Textbooks and tolerance –Sindh is set to remove bigotry from its school curriculum
By Ali K Chishti
In spite of the rich and diverse cultural history of Sindh, textbooks in the province promote bigotry and glorify war. The provincial government says it is all set to change that.
“Our books refer to Hindus as enemies, and that is very embarrassing for me,” said Narender Lakhwani, a Hindu student who has lived and studied in Karachi. “I am a Pakistani Hindu and proud of it, but our books portray me and my religion as the enemy.”
Education has become a provincial subject after the 18th Amendment, and the province has been ruled by the liberal People’s Party since. Nisar Khuhro, the provincial education minister, says his government has already developed a new secular, progressive and fair curriculum. “We won’t teach our children hatred. We will focus on objective, critical thinking.”
The most significant problems with the existing curriculum and textbooks are i) insensitivity to the religious diversity of the nation, ii) incitement to militancy and violence, iii) perspectives that encourage prejudice, bigotry and discrimination towards fellow citizens, especially women and religious minorities and other nations, and iv) the glorification of war and the use of force.
A source who asked not to be named confirmed there had been changes which would be implemented in the next year’s textbooks. “But considering pressures from right-wing groups, we can’t make major changes.”
The changes are due in the revised books of Social Studies for classes III, IV, V, and VIII, Urdu for Class VII, Biology for classes, IX, X, XI and XII, and Physics for Class XI. Changes have also been made to Islamic Studies textbooks.
“During General Ziaul Haq’s rule, Jamaat-e-Islami took over the Education Ministry with the purpose of indoctrinating and brainwashing students with their own agenda,” said Professor Azhar Siddiqui, who has headed two prestigious colleges in Karachi. “The curriculum, especially Pakistan Studies, Islamic Studies, and Urdu, was tailored to suit a certain worldview and agenda – which created hatred and intolerance within our society too.”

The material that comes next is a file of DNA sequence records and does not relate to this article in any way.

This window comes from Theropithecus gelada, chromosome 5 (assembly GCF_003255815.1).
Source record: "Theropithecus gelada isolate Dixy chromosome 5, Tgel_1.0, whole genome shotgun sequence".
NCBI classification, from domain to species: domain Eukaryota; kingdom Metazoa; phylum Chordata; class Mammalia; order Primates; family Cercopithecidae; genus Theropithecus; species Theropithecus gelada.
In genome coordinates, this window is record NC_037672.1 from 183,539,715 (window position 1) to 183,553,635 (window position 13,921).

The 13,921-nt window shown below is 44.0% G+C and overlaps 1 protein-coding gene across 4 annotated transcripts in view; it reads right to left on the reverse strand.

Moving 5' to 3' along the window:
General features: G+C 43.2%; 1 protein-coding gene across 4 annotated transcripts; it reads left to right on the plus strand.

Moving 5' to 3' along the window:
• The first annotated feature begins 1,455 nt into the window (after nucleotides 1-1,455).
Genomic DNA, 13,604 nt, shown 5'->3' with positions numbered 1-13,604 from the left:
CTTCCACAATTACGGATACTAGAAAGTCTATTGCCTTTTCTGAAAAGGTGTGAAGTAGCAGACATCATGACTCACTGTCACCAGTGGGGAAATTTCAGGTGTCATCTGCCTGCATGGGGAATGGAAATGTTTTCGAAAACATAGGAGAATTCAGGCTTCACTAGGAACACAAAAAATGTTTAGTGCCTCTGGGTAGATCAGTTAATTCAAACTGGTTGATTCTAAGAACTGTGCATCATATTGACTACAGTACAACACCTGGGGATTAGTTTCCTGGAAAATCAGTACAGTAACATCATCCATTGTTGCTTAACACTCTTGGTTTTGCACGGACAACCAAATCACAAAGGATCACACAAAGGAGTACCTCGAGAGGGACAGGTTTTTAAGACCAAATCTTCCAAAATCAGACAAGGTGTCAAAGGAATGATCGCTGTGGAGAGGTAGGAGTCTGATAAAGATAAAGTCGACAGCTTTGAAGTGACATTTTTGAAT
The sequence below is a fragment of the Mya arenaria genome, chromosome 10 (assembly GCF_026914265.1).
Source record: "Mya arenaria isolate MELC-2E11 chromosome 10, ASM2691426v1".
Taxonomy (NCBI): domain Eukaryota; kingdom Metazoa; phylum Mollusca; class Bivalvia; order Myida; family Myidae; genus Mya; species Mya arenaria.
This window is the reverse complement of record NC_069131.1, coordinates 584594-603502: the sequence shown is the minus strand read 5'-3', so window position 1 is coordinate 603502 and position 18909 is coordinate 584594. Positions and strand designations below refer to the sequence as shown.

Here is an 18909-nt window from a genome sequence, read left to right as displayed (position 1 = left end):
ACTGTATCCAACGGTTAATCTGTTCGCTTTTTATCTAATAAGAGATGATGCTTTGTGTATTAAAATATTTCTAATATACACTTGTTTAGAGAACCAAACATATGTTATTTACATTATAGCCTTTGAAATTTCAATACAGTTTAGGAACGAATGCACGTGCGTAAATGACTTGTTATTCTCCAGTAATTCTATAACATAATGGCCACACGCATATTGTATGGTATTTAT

The Pakistan Studies book for classes IX and X (New Millennium: Introduction to Pakistan Studies) emphasizes creating a caliphate. “Man is Allah’s deputy, caliph, or viceroy on earth,” one chapter says. “It is the responsibility of all Muslims to make effort for a caliphate.”
There are clear differences in the pre-1979 and post-1979 curricula. There syllabus before the Islamization era did not eulogize war and militancy or urge students to become mujahedeen and martyrs. The target is not only India or Hindus. The curriculum targets all non-Muslims and countries and seeks to teach a particularly virulent version of radical and militant Islam to Pakistan’s children.
“This hatred and intolerance towards others needs to cool down in our textbooks, which in the long term affect one’s political views, psychology and attitude,” says Dr Azfar Rizvi a psychologist from Karachi University. “What we are teaching our children is hatred, which in turn is isolating our children from others.”
Sindh Textbook Board has been the most progressive of all provinces, taking the lead in formalizing a reform policy in 2006. According to Prof Siddiqui, who has been part of the curriculum board, the federal curriculum wing had rejected the Sindh board’s manuscripts on several occasions. “Making provinces in charge of the curriculum will be a game changer.” Secondary schools in Sindh were at the center of a controversy when a book on “life skills” advocated using condoms and discussed sexual health issues.
“NGOs and foreign forces are influencing our education system to make it secular,” says Mufti Naeemi of Karachi’s famous religious school Jamia Binoria. “They are trying to make Muslims into infidels by brainwashing our children. We will stand up against this and will not let it happen.”
Besides pressure from religious groups, efforts to reform the curriculum in Sindh have also suffered because of an apparent tussle between the chief minister and the governor. “Governor Ishratul Ebad had been the de facto controller of Sindh Textbook Board over the years. It is only in 2013 that the chief minister has taken over,” said an official.
“You will see new textbooks beyond Class I in the next session,” said Sindh Textbook Board Chairman Rafique Ahmed Buriro.
Courtesy: The Friday Times